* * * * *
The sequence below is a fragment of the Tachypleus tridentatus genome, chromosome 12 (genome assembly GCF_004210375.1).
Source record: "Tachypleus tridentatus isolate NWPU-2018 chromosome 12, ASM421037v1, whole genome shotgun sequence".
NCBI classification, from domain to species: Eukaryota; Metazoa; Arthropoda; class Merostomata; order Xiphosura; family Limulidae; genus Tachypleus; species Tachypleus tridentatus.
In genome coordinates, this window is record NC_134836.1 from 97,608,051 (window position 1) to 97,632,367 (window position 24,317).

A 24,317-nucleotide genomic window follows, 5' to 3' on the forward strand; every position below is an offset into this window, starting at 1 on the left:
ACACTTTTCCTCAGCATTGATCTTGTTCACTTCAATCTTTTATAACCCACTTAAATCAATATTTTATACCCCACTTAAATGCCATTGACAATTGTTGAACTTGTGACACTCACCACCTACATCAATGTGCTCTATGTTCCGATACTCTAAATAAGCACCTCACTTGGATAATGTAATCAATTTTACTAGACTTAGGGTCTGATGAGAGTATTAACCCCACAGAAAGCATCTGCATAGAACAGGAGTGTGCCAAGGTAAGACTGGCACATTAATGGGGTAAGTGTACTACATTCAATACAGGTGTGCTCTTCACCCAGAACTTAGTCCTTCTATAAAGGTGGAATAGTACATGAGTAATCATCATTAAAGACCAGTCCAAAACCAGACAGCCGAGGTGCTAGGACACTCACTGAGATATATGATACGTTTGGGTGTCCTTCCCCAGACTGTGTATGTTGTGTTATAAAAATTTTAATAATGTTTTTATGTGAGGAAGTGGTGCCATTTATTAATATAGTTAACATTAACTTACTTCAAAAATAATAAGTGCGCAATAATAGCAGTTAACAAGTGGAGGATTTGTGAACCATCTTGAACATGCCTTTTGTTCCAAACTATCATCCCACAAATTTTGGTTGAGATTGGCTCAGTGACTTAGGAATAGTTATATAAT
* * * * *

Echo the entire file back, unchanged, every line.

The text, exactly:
The sequence below is a fragment of the Tachypleus tridentatus genome, chromosome 12 (genome assembly GCF_004210375.1).
Source record: "Tachypleus tridentatus isolate NWPU-2018 chromosome 12, ASM421037v1, whole genome shotgun sequence".
NCBI classification, from domain to species: Eukaryota; Metazoa; Arthropoda; class Merostomata; order Xiphosura; family Limulidae; genus Tachypleus; species Tachypleus tridentatus.
In genome coordinates, this window is record NC_134836.1 from 97,608,051 (window position 1) to 97,632,367 (window position 24,317).

A 24,317-nucleotide genomic window follows, 5' to 3' on the forward strand; every position below is an offset into this window, starting at 1 on the left:
ACACTTTTCCTCAGCATTGATCTTGTTCACTTCAATCTTTTATAACCCACTTAAATCAATATTTTATACCCCACTTAAATGCCATTGACAATTGTTGAACTTGTGACACTCACCACCTACATCAATGTGCTCTATGTTCCGATACTCTAAATAAGCACCTCACTTGGATAATGTAATCAATTTTACTAGACTTAGGGTCTGATGAGAGTATTAACCCCACAGAAAGCATCTGCATAGAACAGGAGTGTGCCAAGGTAAGACTGGCACATTAATGGGGTAAGTGTACTACATTCAATACAGGTGTGCTCTTCACCCAGAACTTAGTCCTTCTATAAAGGTGGAATAGTACATGAGTAATCATCATTAAAGACCAGTCCAAAACCAGACAGCCGAGGTGCTAGGACACTCACTGAGATATATGATACGTTTGGGTGTCCTTCCCCAGACTGTGTATGTTGTGTTATAAAAATTTTAATAATGTTTTTATGTGAGGAAGTGGTGCCATTTATTAATATAGTTAACATTAACTTACTTCAAAAATAATAAGTGCGCAATAATAGCAGTTAACAAGTGGAGGATTTGTGAACCATCTTGAACATGCCTTTTGTTCCAAACTATCATCCCACAAATTTTGGTTGAGATTGGCTCAGTGACTTAGGAATAGTTATATAAT